What To Eat On The Day Of Your Dental Appointment Part 1

Ok. So finally I am giving in. Everyone, including my staff, my wife, my friends, even my kids is telling me to start writing a blog. Anyone who knows me well, knows that me and writing goes together exactly the same as me and talking – not a good match.  Two things that just absolutely can’t coexist.  But if there are several things that I am passionate about and can definitely write about, they’re:  health, nutrition, dentistry and sports.

With that in mind, I started writing down some questions that our patients ask me and my hygienists on regular basis.  Today I will start covering some of them.

This question is actually the one that I ask my patients.  I usually ask this before administering local anesthetic: “What did you have to eat before your visit today?”  Unfortunately, the answers that we hear are not the ones that we would hope for. It’s usually “nothing really”, “coffee and muffin” or “bowl of cereal”, “soup and sandwich”. You get the idea. We all love and crave some processed carbs like bread, cereal and pasta. Unfortunately, those are not the best choices when it comes to pre-dentist visit meal. We want your pre-local anesthetic meal to serve several purposes.  I will cover some of them today and will address the others in my next blog.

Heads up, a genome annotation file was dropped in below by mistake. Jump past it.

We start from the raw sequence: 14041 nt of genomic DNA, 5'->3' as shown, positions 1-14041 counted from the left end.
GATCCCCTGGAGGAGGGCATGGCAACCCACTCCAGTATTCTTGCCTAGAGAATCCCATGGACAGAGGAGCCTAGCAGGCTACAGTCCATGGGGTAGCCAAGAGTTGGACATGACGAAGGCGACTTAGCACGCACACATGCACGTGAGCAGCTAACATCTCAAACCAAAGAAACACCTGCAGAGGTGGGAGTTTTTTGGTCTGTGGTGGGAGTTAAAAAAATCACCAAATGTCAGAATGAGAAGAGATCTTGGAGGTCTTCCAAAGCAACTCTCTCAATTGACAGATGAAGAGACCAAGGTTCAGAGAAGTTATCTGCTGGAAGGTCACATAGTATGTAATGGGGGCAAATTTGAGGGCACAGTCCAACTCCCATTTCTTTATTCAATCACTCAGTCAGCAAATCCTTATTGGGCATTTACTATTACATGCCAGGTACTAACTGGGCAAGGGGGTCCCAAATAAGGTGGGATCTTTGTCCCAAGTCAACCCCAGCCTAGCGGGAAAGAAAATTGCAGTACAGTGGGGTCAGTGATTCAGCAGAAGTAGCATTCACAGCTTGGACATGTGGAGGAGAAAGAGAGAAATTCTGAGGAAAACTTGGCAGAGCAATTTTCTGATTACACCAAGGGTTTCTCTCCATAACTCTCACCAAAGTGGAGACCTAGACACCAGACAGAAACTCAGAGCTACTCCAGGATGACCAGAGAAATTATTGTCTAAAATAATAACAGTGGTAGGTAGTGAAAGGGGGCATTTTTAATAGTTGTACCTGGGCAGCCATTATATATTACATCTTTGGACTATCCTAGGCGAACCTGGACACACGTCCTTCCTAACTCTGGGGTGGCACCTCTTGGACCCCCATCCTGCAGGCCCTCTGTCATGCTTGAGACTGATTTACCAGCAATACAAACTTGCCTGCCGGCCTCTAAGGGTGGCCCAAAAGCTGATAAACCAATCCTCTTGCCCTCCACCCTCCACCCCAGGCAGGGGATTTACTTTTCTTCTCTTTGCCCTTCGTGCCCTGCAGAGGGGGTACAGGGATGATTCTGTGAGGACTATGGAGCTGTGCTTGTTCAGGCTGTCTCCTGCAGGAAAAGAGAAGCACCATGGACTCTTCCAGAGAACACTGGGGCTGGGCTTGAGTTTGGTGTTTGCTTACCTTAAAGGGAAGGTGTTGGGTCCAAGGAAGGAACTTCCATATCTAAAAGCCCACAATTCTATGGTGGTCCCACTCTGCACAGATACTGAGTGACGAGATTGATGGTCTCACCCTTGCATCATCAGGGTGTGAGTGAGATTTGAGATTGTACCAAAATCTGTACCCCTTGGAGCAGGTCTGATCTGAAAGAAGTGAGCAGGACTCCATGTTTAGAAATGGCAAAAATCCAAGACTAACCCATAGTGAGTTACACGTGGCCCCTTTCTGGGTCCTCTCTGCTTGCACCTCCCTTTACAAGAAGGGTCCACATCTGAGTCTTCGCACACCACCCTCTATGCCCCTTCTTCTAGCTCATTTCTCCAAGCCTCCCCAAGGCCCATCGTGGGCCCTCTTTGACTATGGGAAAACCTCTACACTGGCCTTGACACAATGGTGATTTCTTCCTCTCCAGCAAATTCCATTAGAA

1. Helping our bodies deal with increased stress levels. As any other medical procedure, dental treatment does induce additional stress on our bodies. Each one of us already deals with everyday issues that cause stress like helping your kids with homework without either one of us ending up in a body bag (can you hear me screaming right now?).  Daily stress is a pretty heavy task that we ask our body to deal with. With that in mind, one of the means to help anyone to combat additional stress is to make sure we provide ourselves with proper nutrients to be able to do
  1. Keep you satiated for at least 3-4 hours. We don’t want you to be starving right after a long dental procedure and chew half of your lip up while trying to eat your lunch or dinner. Trust me, it does not look or feel good after the numbness wears off. Ingesting a meal that is high in processed carbs will fill us up initially but will make us very hungry shortly after, like we never even ate.

And for not having any meal at all before dental procedure that requires local anesthetic, I don’t know about you but I can’t go without some type of food for more than 3-4 hours. So, being hungry right after long dental visit, is just not a very good strategy to have.

That should do it for today.  While you digest the information and try to make sense of it, I will continue adding to the list and will publish the remainder of it in the next blog.  I will also address the nutritional strategies then.